Sometimes Phase II clinical trials will have more than one arm. Some of these trials may assign different people to several possible treatments. In other Phase II trials people may be assigned to receive different doses of the same treatment. Researchers call this a randomized Phase II trial. Such a trial may have up to several hundred patients

Researchers will test the effectiveness of the therapy in a Phase II trial in different ways depending on the goal of the treatment.  Efficacy can be examined by measuring tumor shrinkage or blood markers depending on the cancer. Other trials may measure if the new treatment keeps the cancer from getting worse (progression free survival) or improves quality of life. Most drugs that fail testing do so during Phase II. It is important to remember that if your cancer is progressing while on a trial, you are dropped from the trial and a new treatment option is sought.

Phase III Trials:

If a therapy is shown to be effective and the side effects are able to be managed during Phase II testing, the therapy will then proceed to a Phase III trial. The goal of Phase III trials is to show that the new therapy is better than the standard of care and/or has fewer side effects. The therapies that go to Phase III have shown to be effective in the Phase II testing.

Phase III trials are randomized.  Participants will either receive the standard of care or the new treatment. Participants do NOT have a choice as to what treatment arm they will be in. Often these trials are also blinded. This means that the trial participant and doctors do not know which arm you have been assigned. Phase III trials are usually multi-center and involve 300 – 3000 participants. Ideally the participants should vary in age, ethnicity and gender.

It’s important to understand that in a randomized cancer trial, placebos are usually not a trial arm. The only time a placebo will be given alone to a participant is if there is no known effective treatment. Just like in Phase I and II trials, participants are monitored closely for side effects and disease progression. The trial is stopped and a new treatment pursued if side effects are too great or if the cancer grows.

If the Phase III data shows that the new treatment works well against a specific cancer than the researchers can apply for FDA approval. FDA approval may take some time although some break-through therapies can be fast-tracked.  While trial participants are awaiting FDA approval they usually continue to receive the possibly lifesaving drugs until the drug can be obtained on the market.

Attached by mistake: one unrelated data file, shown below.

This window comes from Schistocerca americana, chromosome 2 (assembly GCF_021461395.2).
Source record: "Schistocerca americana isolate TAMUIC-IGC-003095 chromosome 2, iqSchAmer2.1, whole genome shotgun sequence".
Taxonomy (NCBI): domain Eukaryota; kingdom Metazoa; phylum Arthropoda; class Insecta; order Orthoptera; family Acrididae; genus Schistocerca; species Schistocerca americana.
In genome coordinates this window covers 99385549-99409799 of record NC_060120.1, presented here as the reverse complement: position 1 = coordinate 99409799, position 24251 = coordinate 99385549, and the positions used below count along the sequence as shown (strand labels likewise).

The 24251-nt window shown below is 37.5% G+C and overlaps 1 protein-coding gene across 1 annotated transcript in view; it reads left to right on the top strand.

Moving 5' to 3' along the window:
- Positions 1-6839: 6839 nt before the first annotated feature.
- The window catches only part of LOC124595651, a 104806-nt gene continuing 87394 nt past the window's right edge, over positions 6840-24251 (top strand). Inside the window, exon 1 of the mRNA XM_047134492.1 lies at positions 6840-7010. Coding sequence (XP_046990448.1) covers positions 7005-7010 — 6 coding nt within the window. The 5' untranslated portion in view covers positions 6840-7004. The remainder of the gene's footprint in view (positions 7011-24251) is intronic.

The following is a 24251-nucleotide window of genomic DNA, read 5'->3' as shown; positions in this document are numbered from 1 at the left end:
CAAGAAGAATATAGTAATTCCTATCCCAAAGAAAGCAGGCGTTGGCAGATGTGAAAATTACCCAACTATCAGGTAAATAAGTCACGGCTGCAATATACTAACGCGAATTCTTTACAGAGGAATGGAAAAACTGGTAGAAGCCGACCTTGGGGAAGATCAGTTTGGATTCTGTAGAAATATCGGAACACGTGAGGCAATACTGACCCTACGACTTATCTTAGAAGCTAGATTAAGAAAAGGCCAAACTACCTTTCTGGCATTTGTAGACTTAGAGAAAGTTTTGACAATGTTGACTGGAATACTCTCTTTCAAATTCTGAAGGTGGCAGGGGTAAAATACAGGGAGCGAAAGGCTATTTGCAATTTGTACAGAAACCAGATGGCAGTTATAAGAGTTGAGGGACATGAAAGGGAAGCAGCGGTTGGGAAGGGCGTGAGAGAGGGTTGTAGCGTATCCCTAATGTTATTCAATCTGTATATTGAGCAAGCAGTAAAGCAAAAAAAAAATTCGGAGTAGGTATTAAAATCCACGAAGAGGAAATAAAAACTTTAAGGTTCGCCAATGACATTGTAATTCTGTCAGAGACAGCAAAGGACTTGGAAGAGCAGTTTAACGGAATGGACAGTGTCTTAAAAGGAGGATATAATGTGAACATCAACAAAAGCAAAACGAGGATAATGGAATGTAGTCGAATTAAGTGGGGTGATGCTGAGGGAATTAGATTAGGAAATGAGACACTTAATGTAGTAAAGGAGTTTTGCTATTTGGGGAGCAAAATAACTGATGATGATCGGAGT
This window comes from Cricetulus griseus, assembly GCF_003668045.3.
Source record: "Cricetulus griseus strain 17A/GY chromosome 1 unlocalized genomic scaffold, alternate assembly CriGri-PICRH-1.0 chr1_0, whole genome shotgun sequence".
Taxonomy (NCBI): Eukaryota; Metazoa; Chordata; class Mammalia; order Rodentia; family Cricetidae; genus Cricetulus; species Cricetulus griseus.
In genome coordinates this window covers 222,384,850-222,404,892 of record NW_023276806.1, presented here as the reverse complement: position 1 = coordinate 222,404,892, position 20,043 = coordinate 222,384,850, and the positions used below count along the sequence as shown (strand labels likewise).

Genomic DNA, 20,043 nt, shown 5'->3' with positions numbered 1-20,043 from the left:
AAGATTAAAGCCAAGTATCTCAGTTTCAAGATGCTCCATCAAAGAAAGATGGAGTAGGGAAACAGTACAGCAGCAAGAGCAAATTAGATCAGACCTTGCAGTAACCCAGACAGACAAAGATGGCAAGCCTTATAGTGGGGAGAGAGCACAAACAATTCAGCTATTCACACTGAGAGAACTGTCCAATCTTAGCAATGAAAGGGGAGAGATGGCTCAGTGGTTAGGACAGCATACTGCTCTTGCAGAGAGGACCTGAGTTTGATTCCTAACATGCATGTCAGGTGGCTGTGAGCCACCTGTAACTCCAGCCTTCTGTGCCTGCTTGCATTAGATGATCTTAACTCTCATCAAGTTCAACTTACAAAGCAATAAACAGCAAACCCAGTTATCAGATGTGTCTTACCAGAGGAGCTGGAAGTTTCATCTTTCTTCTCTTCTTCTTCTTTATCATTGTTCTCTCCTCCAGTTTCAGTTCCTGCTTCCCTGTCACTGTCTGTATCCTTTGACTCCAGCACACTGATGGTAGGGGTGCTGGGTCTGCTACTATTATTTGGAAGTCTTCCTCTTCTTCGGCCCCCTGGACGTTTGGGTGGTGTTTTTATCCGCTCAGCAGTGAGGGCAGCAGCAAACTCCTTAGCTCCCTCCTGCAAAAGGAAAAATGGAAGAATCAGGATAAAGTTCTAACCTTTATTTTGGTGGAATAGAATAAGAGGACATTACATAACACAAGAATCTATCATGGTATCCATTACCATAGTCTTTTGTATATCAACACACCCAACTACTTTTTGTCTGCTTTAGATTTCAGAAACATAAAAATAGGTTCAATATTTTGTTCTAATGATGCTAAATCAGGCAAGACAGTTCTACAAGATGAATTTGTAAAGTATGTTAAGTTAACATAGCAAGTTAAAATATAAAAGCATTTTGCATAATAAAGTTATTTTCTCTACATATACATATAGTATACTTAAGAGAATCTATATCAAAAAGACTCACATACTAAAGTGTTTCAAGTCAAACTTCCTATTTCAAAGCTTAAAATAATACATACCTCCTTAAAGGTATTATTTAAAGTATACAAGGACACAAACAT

Phase IV Trials:

Phase IV trials occur after a therapy has been FDA approved. Phase IV trials look for safety over time.  Drugs that are being studied in Phase IV trials are available for doctors to prescribe to patients even if they are not on a trial. Phase IV trials may answer questions about late term side-effects and overall survival.

Clinical trials provide hope. Next time you have a treatment decision to make consider participating in a clinical trial. You may gain access to promising new treatments and get expert care, but before you sign the informed consent form make sure you know what phase the trial is in, the purpose of the trial and the possible risks and benefits of participating. Let’s keep our dreams alive.

Cindy Chmielewski Precision Medicine Advocate

Cindy Chmielewski Precision Medicine Advocate

Cynthia Chmielewski was diagnosed with multiple myeloma, a blood cancer, in 2008. Cindy’s induction therapy stopped working after a few cycles and she proceeded with a stem cell transplant which failed to put her into remission. Depressed and scared she continued her fight using newly FDA-approved targeted therapies which eventually put her in remission. Cynthia continues treatment with a maintenance protocol.  Cynthia is using her passion for education to teach a new group of “students” – myeloma patients, their caregivers and others interested in myeloma.  She is a trained mentor, advocate and Patient Ambassador.